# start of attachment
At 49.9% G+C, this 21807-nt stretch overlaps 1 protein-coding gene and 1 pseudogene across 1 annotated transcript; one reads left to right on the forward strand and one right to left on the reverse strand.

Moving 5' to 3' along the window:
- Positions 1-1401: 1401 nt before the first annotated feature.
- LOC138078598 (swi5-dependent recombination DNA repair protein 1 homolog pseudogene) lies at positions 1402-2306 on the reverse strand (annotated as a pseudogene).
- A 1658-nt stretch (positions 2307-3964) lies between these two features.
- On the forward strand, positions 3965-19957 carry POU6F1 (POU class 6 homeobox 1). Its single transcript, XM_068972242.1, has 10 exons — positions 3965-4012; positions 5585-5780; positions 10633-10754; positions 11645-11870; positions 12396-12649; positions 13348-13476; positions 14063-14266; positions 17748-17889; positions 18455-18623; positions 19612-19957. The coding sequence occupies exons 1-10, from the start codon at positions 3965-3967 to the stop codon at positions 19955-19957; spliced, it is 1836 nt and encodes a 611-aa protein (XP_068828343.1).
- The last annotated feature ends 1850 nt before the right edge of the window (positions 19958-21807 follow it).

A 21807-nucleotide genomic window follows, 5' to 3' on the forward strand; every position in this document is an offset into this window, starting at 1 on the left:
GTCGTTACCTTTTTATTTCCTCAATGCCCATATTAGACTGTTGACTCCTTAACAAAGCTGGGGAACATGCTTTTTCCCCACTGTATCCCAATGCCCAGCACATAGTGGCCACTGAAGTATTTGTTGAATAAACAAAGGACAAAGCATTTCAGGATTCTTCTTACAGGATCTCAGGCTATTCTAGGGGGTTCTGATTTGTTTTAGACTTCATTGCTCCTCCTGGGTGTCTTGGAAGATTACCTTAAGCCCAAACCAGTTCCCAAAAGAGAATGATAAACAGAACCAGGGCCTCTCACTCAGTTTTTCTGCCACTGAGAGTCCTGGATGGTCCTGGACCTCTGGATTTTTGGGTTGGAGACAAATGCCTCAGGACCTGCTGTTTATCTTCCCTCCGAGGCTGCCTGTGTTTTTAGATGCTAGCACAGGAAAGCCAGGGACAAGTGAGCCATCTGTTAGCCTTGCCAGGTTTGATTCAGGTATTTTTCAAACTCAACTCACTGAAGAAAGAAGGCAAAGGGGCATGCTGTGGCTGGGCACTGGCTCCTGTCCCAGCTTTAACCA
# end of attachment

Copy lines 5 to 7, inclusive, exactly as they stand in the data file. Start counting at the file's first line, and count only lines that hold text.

- A 1658-nt stretch (positions 2307-3964) lies between these two features.
- On the forward strand, positions 3965-19957 carry POU6F1 (POU class 6 homeobox 1). Its single transcript, XM_068972242.1, has 10 exons — positions 3965-4012; positions 5585-5780; positions 10633-10754; positions 11645-11870; positions 12396-12649; positions 13348-13476; positions 14063-14266; positions 17748-17889; positions 18455-18623; positions 19612-19957. The coding sequence occupies exons 1-10, from the start codon at positions 3965-3967 to the stop codon at positions 19955-19957; spliced, it is 1836 nt and encodes a 611-aa protein (XP_068828343.1).
- The last annotated feature ends 1850 nt before the right edge of the window (positions 19958-21807 follow it).